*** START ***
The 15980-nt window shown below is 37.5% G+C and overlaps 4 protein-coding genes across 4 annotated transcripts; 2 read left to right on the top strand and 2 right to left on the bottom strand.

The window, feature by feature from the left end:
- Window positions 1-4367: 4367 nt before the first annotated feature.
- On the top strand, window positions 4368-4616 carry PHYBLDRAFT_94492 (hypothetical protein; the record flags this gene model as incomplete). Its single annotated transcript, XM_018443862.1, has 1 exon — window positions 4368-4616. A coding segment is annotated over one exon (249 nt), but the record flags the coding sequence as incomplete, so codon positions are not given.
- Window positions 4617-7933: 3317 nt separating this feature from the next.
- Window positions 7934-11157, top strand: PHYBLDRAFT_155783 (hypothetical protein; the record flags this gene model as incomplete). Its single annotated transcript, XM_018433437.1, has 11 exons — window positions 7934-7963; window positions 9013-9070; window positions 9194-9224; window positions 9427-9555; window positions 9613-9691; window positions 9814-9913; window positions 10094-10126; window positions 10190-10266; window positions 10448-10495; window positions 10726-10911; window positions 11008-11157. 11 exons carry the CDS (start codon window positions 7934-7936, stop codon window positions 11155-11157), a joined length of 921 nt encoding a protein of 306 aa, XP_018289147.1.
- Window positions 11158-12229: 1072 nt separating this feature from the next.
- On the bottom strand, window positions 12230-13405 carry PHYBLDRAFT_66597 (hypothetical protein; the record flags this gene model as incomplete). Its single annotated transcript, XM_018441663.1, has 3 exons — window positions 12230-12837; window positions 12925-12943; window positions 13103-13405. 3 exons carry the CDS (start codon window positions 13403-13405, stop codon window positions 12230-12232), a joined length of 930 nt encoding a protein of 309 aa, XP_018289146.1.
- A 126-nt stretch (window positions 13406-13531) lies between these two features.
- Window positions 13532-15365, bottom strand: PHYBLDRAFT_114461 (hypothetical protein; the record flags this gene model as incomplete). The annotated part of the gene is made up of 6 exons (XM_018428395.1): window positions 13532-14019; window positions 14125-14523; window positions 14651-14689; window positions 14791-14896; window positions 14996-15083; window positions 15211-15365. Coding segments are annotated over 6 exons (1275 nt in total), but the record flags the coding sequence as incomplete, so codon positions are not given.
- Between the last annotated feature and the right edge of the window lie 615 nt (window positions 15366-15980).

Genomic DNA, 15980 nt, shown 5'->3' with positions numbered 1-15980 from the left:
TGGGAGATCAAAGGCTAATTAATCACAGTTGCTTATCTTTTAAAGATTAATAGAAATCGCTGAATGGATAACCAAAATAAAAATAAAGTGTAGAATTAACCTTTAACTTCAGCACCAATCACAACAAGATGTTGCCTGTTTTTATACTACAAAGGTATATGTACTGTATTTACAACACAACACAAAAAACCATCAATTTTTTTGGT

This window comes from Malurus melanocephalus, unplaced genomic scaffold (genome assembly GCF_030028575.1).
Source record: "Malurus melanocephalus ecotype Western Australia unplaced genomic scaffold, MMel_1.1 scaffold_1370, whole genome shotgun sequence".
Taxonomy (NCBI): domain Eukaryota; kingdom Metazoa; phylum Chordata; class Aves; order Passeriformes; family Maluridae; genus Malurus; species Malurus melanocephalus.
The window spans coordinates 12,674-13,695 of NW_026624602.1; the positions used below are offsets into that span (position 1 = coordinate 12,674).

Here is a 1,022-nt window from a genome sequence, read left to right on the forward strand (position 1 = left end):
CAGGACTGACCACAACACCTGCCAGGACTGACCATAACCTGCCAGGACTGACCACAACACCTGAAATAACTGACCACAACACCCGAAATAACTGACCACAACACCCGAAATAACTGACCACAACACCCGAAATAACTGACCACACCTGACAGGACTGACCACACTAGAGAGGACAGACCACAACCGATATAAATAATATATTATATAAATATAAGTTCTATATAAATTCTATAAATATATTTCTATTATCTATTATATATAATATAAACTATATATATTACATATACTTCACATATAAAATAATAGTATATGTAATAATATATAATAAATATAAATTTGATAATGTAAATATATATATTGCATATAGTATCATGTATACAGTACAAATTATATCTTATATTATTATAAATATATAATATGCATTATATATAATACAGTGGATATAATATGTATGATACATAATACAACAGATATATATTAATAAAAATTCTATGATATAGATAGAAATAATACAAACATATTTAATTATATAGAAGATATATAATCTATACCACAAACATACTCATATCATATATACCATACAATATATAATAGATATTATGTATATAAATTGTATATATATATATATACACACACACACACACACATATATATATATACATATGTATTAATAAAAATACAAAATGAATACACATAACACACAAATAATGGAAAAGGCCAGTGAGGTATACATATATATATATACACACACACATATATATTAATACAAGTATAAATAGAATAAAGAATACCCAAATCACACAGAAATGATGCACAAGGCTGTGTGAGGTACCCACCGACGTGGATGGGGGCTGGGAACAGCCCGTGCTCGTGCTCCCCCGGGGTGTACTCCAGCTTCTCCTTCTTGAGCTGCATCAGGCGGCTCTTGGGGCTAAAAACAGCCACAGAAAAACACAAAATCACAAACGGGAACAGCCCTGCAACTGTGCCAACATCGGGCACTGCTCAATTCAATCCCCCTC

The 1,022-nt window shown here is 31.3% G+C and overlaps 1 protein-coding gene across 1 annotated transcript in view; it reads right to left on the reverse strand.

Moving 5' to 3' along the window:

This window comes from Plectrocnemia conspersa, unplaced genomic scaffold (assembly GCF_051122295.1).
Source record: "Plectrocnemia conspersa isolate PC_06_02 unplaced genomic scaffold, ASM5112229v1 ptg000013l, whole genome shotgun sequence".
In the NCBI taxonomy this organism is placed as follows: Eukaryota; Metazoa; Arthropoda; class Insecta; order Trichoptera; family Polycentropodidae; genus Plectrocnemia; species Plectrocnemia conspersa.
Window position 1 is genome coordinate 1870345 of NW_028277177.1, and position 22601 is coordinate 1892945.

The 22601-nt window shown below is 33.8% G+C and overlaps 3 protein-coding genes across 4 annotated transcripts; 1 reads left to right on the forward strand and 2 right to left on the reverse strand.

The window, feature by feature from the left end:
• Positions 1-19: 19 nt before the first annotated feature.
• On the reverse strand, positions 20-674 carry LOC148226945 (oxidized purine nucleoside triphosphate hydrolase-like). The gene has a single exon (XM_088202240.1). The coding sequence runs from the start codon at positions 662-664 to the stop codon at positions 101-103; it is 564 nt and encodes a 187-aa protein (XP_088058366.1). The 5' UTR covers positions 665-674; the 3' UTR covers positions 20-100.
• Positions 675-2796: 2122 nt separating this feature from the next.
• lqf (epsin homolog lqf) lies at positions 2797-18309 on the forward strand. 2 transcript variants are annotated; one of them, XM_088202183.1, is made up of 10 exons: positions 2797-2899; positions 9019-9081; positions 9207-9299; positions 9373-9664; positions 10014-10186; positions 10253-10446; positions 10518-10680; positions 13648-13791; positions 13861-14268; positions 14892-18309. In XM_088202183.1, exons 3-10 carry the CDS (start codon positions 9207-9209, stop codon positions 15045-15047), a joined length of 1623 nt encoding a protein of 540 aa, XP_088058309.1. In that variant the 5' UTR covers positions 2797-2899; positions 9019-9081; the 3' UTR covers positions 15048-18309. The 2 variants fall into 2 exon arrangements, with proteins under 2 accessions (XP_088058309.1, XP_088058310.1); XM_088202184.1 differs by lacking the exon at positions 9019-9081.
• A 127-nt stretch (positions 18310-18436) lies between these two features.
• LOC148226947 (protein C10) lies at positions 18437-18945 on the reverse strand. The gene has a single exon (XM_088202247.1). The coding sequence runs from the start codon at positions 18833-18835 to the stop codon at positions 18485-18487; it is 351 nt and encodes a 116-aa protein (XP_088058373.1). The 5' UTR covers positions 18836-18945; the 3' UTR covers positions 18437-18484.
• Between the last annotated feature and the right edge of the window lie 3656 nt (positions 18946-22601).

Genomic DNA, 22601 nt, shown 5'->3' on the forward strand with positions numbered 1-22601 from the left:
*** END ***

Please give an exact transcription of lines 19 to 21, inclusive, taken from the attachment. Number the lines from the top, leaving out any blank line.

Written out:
CAGGACTGACCACAACACCTGCCAGGACTGACCATAACCTGCCAGGACTGACCACAACACCTGAAATAACTGACCACAACACCCGAAATAACTGACCACAACACCCGAAATAACTGACCACAACACCCGAAATAACTGACCACACCTGACAGGACTGACCACACTAGAGAGGACAGACCACAACCGATATAAATAATATATTATATAAATATAAGTTCTATATAAATTCTATAAATATATTTCTATTATCTATTATATATAATATAAACTATATATATTACATATACTTCACATATAAAATAATAGTATATGTAATAATATATAATAAATATAAATTTGATAATGTAAATATATATATTGCATATAGTATCATGTATACAGTACAAATTATATCTTATATTATTATAAATATATAATATGCATTATATATAATACAGTGGATATAATATGTATGATACATAATACAACAGATATATATTAATAAAAATTCTATGATATAGATAGAAATAATACAAACATATTTAATTATATAGAAGATATATAATCTATACCACAAACATACTCATATCATATATACCATACAATATATAATAGATATTATGTATATAAATTGTATATATATATATATACACACACACACACACACATATATATATATACATATGTATTAATAAAAATACAAAATGAATACACATAACACACAAATAATGGAAAAGGCCAGTGAGGTATACATATATATATATACACACACACATATATATTAATACAAGTATAAATAGAATAAAGAATACCCAAATCACACAGAAATGATGCACAAGGCTGTGTGAGGTACCCACCGACGTGGATGGGGGCTGGGAACAGCCCGTGCTCGTGCTCCCCCGGGGTGTACTCCAGCTTCTCCTTCTTGAGCTGCATCAGGCGGCTCTTGGGGCTAAAAACAGCCACAGAAAAACACAAAATCACAAACGGGAACAGCCCTGCAACTGTGCCAACATCGGGCACTGCTCAATTCAATCCCCCTC

The 1,022-nt window shown here is 31.3% G+C and overlaps 1 protein-coding gene across 1 annotated transcript in view; it reads right to left on the reverse strand.

Moving 5' to 3' along the window: